An oral security agreement is valid. But that agreement is only enforceable as between the parties. If you want to have priority rights against third parties then there has to be a security agreement in writing.
“Enforceability” against third parties:
A security interest is enforceable against a third party only where… a description of the collateral by item or kind or by reference to one or more of the following: “crops”, “goods”, “chattel paper”, etc. etc.”
“by kind” – i.e. a generic description of the item. So you can refer to the item as “a car” rather than “a black on black 2008 BMW M3 with six speed manual transmission” or whatever. That being said, while this generic description may satisfy s10, in real life it may not be specific enough for the world of evidence or contracts if things ever went to litigation.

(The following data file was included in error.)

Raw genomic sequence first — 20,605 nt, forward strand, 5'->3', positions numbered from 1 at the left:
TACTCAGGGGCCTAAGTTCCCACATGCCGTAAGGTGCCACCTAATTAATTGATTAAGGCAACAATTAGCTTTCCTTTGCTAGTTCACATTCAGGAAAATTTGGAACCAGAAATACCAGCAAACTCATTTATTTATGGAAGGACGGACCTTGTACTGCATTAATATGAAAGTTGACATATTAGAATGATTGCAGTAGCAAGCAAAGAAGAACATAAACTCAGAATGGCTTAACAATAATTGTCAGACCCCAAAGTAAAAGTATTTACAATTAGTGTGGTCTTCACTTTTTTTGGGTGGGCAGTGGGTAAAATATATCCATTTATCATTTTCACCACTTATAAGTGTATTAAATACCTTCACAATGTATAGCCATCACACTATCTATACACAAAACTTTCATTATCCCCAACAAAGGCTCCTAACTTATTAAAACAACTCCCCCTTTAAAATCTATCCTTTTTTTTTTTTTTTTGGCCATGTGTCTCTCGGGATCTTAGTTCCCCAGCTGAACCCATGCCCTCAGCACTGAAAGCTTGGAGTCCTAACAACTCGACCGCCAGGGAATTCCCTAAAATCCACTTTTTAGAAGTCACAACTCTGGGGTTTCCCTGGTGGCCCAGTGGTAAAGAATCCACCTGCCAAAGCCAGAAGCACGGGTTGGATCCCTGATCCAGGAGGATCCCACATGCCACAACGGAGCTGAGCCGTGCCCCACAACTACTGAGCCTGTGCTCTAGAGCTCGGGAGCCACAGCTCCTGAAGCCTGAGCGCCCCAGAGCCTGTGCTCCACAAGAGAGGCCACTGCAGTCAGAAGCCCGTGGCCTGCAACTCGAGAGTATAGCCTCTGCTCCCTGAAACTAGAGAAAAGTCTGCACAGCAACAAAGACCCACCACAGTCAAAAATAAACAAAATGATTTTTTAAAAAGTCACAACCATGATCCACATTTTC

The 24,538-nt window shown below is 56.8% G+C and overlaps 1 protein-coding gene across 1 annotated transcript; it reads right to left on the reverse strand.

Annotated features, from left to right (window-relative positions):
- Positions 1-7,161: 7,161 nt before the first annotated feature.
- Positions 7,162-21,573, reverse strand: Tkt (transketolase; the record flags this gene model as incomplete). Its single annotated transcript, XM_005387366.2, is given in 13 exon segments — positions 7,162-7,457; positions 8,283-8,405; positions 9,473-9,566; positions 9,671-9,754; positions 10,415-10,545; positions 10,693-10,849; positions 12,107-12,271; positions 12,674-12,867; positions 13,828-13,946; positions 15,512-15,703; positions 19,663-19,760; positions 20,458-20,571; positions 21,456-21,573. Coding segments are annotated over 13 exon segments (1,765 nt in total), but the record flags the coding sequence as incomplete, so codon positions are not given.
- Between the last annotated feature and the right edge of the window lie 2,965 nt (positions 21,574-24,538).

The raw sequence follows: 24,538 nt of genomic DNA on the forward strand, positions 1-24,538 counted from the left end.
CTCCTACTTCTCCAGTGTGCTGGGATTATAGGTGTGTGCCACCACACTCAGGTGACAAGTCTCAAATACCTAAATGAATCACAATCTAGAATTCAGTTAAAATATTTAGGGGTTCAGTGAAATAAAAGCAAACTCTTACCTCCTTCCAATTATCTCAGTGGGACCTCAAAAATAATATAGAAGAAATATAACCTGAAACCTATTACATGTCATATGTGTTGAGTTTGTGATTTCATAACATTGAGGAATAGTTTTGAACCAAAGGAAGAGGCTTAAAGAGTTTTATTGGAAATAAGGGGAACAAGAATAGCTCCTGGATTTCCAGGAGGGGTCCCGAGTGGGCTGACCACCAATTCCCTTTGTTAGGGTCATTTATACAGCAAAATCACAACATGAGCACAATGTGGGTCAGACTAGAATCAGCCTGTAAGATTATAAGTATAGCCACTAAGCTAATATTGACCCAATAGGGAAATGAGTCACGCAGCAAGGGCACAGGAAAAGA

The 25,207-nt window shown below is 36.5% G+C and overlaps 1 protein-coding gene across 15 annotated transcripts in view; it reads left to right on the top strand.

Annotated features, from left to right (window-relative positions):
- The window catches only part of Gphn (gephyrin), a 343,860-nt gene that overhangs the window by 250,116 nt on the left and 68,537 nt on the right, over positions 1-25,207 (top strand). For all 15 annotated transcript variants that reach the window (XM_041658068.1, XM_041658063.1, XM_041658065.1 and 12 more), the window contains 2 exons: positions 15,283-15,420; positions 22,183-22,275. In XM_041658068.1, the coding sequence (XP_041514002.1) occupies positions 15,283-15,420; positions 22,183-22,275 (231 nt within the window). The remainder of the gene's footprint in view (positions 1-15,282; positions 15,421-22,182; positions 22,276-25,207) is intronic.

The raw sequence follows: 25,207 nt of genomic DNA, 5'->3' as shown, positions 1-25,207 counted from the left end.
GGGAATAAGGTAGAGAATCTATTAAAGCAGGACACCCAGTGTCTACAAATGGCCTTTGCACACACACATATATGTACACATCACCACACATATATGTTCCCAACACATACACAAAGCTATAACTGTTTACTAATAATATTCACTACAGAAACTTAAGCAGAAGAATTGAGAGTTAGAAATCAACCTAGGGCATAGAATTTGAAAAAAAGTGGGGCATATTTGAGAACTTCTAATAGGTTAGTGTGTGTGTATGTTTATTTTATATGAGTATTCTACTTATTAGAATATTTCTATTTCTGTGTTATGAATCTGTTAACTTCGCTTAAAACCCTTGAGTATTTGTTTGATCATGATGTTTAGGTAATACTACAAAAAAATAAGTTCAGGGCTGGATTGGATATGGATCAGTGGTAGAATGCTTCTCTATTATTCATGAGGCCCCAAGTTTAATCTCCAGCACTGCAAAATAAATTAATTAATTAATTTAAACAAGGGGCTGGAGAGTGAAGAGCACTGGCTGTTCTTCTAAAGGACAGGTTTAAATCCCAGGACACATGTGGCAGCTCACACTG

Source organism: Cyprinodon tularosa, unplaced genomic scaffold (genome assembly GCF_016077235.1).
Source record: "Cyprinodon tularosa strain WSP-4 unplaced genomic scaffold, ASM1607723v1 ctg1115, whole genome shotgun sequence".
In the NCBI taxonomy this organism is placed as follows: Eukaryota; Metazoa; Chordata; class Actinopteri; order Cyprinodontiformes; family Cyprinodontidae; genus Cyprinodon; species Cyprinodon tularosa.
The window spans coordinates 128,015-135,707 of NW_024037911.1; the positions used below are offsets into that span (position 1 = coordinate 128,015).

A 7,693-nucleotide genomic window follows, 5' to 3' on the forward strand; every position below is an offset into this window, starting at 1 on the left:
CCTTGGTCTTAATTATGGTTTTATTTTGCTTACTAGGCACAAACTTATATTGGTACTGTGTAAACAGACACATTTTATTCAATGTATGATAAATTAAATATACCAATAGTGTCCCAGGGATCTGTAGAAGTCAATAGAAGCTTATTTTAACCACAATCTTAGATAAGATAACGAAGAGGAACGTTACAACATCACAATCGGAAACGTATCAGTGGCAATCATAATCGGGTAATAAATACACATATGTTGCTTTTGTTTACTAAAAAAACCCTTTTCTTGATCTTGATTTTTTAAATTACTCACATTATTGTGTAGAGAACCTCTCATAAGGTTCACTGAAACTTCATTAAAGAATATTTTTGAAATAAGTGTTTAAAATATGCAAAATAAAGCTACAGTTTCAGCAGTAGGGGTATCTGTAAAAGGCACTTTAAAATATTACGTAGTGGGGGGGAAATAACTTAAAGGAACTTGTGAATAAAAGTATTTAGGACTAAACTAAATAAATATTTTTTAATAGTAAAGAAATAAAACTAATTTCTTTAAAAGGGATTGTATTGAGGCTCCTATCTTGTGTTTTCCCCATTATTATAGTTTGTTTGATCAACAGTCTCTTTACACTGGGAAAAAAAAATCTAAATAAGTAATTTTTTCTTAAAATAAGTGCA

While the provision is very generous, you cannot refer to the collateral as “consumer goods”, “inventory”, or “equipment”.
Any possessory interest can be used as collateral. However, a very weak interest (e.g. the transient, temporary possession of a consignee) will be defeated by a stronger interest (e.g. an owner). That being said, registration substantially improves the strength of an interest. So, for example, in the video shop case, a lessee’s registered possessory interest defeated an owner’s unregistered interest.